The Plant Based Diet: Healthy For You and the Environment – Tara Sanders R.D. « OSU Nutrition Now
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The Plant Based Diet: Healthy For You and the Environment – Tara Sanders R.D.
February 1, 2011 by OSU Nutrition Now 3 Comments
I recently had the opportunity to meet Mark Bittman, author of Food Matters. Mark suggested (to an audience of college and university food service operators) that if we want to practice environmental sustainability, we ought to encourage our customers to eat more plant based foods . He explained that he wasn’t here to promote veganism or vegetarianism per se, but rather, “eat-less-meat-ism”.
A 2003 study published in the American Society for Clinical Nutrition, concluded that a vegetarian based diet is more environmentally sustainable than a meat based diet because of less reliance on energy, land and water resources. According to the American Dietetic Association, appropriately planned plant based diets are healthful, nutritionally adequate, and may provide health benefits in the prevention and treatment of certain diseases.
A plant based diet is associated with lower: risk of death from heart disease, LDL (bad) cholesterol levels, blood pressure, rates of hypertension ,type 2 diabetes ,body mass index overall cancer rates. However, plant based diets can be unhealthy too if they are not based in fruits, vegetables and whole grains and if they are lacking in nutrients typically found in animal products such as protein, calcium/Vitamin D, zinc, iron, B12, and omega 3 fatty acids.
Whether vegan, vegetarian, semi vegetarian or omnivore, the texture and flavor packed in bean and legume dishes can please all palettes…. and the planet. The indigenous Mexican diet and agriculture history has been comprised of the “Three Sisters” (corn, beans and squash) because of nutrition and environmental sustainability attributes. Beans put nitrogen back into the soil, reducing the reliance on chemical fertilizers.
Beans and legumes have been a culinary staple for centuries for many cultures in South America, Africa, Mediterranean, Asia, and India. For many of these regions, beans and legumes in combination with grains are the center of the plate and meat is viewed as a garnish or accent to the dish.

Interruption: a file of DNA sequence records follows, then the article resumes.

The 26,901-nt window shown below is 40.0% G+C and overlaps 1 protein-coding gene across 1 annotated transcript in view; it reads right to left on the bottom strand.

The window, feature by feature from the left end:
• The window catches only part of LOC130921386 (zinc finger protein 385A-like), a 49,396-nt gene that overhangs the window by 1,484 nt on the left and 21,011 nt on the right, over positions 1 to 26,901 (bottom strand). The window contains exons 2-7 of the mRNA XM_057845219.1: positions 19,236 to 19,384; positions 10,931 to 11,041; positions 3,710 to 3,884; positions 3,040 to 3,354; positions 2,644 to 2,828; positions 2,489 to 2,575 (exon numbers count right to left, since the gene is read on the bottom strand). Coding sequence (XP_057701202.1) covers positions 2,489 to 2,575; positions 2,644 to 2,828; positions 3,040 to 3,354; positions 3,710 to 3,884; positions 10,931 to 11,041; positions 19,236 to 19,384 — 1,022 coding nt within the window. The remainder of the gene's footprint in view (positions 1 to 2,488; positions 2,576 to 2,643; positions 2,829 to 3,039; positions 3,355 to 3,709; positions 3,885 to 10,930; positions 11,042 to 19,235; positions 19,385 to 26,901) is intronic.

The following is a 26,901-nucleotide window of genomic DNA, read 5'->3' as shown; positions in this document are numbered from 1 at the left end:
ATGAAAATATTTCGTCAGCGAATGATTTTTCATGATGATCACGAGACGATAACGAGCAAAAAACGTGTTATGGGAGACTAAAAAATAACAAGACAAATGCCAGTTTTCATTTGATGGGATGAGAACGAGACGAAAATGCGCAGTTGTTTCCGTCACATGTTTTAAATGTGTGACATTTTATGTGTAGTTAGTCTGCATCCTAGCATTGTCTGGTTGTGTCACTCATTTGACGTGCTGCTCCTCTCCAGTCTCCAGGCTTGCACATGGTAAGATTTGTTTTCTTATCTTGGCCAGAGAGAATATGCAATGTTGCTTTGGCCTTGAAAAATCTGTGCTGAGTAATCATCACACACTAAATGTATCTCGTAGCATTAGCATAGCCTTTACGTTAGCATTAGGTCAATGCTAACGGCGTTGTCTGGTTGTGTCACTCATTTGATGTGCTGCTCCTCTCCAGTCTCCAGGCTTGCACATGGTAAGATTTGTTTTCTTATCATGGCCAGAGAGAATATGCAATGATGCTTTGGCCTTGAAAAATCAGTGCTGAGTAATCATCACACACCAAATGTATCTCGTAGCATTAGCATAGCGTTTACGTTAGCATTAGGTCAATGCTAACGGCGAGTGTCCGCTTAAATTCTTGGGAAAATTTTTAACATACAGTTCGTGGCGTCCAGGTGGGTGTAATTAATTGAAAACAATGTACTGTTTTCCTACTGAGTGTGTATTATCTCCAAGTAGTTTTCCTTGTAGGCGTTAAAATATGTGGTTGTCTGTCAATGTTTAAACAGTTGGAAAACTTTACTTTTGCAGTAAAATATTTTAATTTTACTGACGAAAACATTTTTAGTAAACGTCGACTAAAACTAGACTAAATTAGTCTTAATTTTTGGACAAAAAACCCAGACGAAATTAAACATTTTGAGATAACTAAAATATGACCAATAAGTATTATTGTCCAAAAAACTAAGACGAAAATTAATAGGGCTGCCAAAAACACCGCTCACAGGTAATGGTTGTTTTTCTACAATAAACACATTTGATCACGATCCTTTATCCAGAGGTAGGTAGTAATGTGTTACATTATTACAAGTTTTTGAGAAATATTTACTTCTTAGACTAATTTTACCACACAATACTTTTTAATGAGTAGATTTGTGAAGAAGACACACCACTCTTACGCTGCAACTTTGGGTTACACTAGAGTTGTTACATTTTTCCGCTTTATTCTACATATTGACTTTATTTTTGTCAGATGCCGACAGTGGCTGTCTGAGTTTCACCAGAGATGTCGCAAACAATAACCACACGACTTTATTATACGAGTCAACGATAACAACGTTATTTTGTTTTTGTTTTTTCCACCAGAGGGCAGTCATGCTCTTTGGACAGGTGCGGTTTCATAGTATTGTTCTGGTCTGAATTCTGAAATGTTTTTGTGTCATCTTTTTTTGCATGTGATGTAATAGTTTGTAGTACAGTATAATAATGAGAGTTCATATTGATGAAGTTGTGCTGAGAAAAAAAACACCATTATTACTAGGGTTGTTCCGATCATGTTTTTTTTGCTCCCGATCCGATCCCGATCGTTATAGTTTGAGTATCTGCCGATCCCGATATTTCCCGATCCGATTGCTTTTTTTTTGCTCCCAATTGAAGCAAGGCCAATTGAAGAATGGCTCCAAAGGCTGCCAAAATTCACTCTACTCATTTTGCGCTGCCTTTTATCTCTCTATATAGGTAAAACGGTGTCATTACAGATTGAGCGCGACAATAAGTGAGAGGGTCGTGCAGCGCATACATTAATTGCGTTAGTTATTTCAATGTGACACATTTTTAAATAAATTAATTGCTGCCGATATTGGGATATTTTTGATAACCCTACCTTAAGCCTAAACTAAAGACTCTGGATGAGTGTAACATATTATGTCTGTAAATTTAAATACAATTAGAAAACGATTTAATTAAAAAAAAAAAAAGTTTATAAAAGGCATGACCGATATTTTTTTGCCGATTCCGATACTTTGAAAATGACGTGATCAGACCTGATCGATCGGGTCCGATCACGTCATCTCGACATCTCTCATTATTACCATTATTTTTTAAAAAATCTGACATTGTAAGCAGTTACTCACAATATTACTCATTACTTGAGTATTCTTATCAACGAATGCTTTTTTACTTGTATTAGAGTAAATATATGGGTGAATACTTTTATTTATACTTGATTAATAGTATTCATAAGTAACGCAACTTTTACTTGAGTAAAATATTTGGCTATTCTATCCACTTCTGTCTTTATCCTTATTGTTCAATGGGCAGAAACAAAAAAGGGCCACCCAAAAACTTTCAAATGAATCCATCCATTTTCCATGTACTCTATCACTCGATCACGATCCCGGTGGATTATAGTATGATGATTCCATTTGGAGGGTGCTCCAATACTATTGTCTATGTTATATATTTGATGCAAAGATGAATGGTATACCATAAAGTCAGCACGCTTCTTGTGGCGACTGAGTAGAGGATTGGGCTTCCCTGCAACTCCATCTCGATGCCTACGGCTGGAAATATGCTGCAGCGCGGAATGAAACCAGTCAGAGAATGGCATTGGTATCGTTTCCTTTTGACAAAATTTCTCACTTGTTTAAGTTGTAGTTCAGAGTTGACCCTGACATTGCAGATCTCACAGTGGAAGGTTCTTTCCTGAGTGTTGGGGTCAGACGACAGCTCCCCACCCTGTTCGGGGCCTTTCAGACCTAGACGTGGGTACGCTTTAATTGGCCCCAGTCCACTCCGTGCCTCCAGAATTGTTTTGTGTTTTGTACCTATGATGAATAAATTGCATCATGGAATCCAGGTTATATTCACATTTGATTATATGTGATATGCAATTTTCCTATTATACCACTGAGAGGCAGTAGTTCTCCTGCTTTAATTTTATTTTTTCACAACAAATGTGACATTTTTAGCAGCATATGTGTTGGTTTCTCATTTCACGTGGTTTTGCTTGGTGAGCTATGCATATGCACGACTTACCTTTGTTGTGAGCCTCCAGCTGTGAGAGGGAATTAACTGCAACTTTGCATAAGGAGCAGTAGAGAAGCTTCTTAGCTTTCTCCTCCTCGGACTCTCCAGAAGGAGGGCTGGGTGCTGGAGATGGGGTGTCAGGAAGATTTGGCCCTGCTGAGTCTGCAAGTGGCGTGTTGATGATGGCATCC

The Benefits of Beans and Legumes
* High in antioxidants. Consider all of the vibrant colors found in beans: rich black, red, pink, green. Bright colors found in produce can be are biggest “clue” in high antioxidant content.
* Rich source of fiber. The high fiber content helps to stabilize blood sugar and fill you up.
* Very lean protein. ½ cup of beans contains 35 calories and 7 grams protein. Combine with a grain such as brown rice or bulgur to make it a “complete protein”, containing all of the essential amino acids. (Note-the grain just needs to be consumed sometime within the day—not necessarily at the same meal).
* Great source of potassium, magnesium, phosphorus, folate, iron, zinc
* Inexpensive! 1 ounce of bean protein costs about 6 cents!
* Great “carrier” of flavor; Texture and flavor attributes make them “craveable” comfort food
Interested in some exciting UHDS vegetarian options? Here’s a few highlights that feature beans as the main fare(check out links for a complete list): Arnold Bistro’s Global Fare offers daily beans and whole grain specials ranging from Ethiopian Lentils, Persian Kidney Beans and Brown Rice with Dates and Walnuts. Marketplace West’s Serrano’s grill serves up a black bean burrito stuffed with veggies and smothered with mole sauce. Boardwalk Deli specials include Falafel (seasoned garbonzo bean patties) on fresh pita and Moroccan Vegetable Stew.
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